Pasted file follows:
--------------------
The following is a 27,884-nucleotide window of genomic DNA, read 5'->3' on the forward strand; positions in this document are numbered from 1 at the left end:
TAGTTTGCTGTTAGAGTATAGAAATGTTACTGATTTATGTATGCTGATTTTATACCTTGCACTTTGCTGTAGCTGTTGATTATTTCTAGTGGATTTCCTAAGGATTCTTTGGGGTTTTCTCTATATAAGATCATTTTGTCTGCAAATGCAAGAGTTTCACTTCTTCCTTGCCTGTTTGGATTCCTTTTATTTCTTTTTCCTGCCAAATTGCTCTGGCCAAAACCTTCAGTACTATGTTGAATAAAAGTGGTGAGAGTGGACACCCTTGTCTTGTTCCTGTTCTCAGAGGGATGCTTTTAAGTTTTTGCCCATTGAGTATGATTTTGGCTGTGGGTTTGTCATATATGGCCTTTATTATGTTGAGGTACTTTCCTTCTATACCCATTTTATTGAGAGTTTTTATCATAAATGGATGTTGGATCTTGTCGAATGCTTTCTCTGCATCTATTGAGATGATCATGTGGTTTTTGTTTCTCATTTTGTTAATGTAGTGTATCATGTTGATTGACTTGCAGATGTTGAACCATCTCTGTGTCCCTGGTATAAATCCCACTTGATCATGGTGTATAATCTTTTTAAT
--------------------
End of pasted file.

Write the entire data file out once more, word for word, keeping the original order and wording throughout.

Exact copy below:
The following is a 27,884-nucleotide window of genomic DNA, read 5'->3' on the forward strand; positions in this document are numbered from 1 at the left end:
TAGTTTGCTGTTAGAGTATAGAAATGTTACTGATTTATGTATGCTGATTTTATACCTTGCACTTTGCTGTAGCTGTTGATTATTTCTAGTGGATTTCCTAAGGATTCTTTGGGGTTTTCTCTATATAAGATCATTTTGTCTGCAAATGCAAGAGTTTCACTTCTTCCTTGCCTGTTTGGATTCCTTTTATTTCTTTTTCCTGCCAAATTGCTCTGGCCAAAACCTTCAGTACTATGTTGAATAAAAGTGGTGAGAGTGGACACCCTTGTCTTGTTCCTGTTCTCAGAGGGATGCTTTTAAGTTTTTGCCCATTGAGTATGATTTTGGCTGTGGGTTTGTCATATATGGCCTTTATTATGTTGAGGTACTTTCCTTCTATACCCATTTTATTGAGAGTTTTTATCATAAATGGATGTTGGATCTTGTCGAATGCTTTCTCTGCATCTATTGAGATGATCATGTGGTTTTTGTTTCTCATTTTGTTAATGTAGTGTATCATGTTGATTGACTTGCAGATGTTGAACCATCTCTGTGTCCCTGGTATAAATCCCACTTGATCATGGTGTATAATCTTTTTAAT